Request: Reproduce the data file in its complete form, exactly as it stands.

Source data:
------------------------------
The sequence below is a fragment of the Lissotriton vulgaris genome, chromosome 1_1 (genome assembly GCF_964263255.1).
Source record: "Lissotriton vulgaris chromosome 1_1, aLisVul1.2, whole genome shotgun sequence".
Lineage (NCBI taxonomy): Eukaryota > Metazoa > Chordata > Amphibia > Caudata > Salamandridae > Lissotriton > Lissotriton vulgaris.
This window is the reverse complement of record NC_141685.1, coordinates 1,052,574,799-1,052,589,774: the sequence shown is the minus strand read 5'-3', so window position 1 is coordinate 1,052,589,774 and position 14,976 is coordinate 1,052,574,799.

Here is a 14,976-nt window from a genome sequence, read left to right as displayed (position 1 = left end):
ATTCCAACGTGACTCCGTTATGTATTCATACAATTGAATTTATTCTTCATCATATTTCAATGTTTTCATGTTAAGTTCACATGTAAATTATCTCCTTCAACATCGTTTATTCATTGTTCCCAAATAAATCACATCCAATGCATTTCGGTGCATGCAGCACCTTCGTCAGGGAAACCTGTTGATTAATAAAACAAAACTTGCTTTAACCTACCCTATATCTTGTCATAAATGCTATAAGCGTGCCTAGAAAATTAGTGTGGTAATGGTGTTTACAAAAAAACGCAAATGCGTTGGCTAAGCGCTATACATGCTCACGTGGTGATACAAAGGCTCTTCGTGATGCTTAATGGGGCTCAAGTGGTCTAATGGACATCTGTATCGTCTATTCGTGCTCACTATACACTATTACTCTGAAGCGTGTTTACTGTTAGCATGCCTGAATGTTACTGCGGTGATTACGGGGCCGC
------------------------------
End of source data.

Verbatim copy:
The sequence below is a fragment of the Lissotriton vulgaris genome, chromosome 1_1 (genome assembly GCF_964263255.1).
Source record: "Lissotriton vulgaris chromosome 1_1, aLisVul1.2, whole genome shotgun sequence".
Lineage (NCBI taxonomy): Eukaryota > Metazoa > Chordata > Amphibia > Caudata > Salamandridae > Lissotriton > Lissotriton vulgaris.
This window is the reverse complement of record NC_141685.1, coordinates 1,052,574,799-1,052,589,774: the sequence shown is the minus strand read 5'-3', so window position 1 is coordinate 1,052,589,774 and position 14,976 is coordinate 1,052,574,799.

Here is a 14,976-nt window from a genome sequence, read left to right as displayed (position 1 = left end):
ATTCCAACGTGACTCCGTTATGTATTCATACAATTGAATTTATTCTTCATCATATTTCAATGTTTTCATGTTAAGTTCACATGTAAATTATCTCCTTCAACATCGTTTATTCATTGTTCCCAAATAAATCACATCCAATGCATTTCGGTGCATGCAGCACCTTCGTCAGGGAAACCTGTTGATTAATAAAACAAAACTTGCTTTAACCTACCCTATATCTTGTCATAAATGCTATAAGCGTGCCTAGAAAATTAGTGTGGTAATGGTGTTTACAAAAAAACGCAAATGCGTTGGCTAAGCGCTATACATGCTCACGTGGTGATACAAAGGCTCTTCGTGATGCTTAATGGGGCTCAAGTGGTCTAATGGACATCTGTATCGTCTATTCGTGCTCACTATACACTATTACTCTGAAGCGTGTTTACTGTTAGCATGCCTGAATGTTACTGCGGTGATTACGGGGCCGC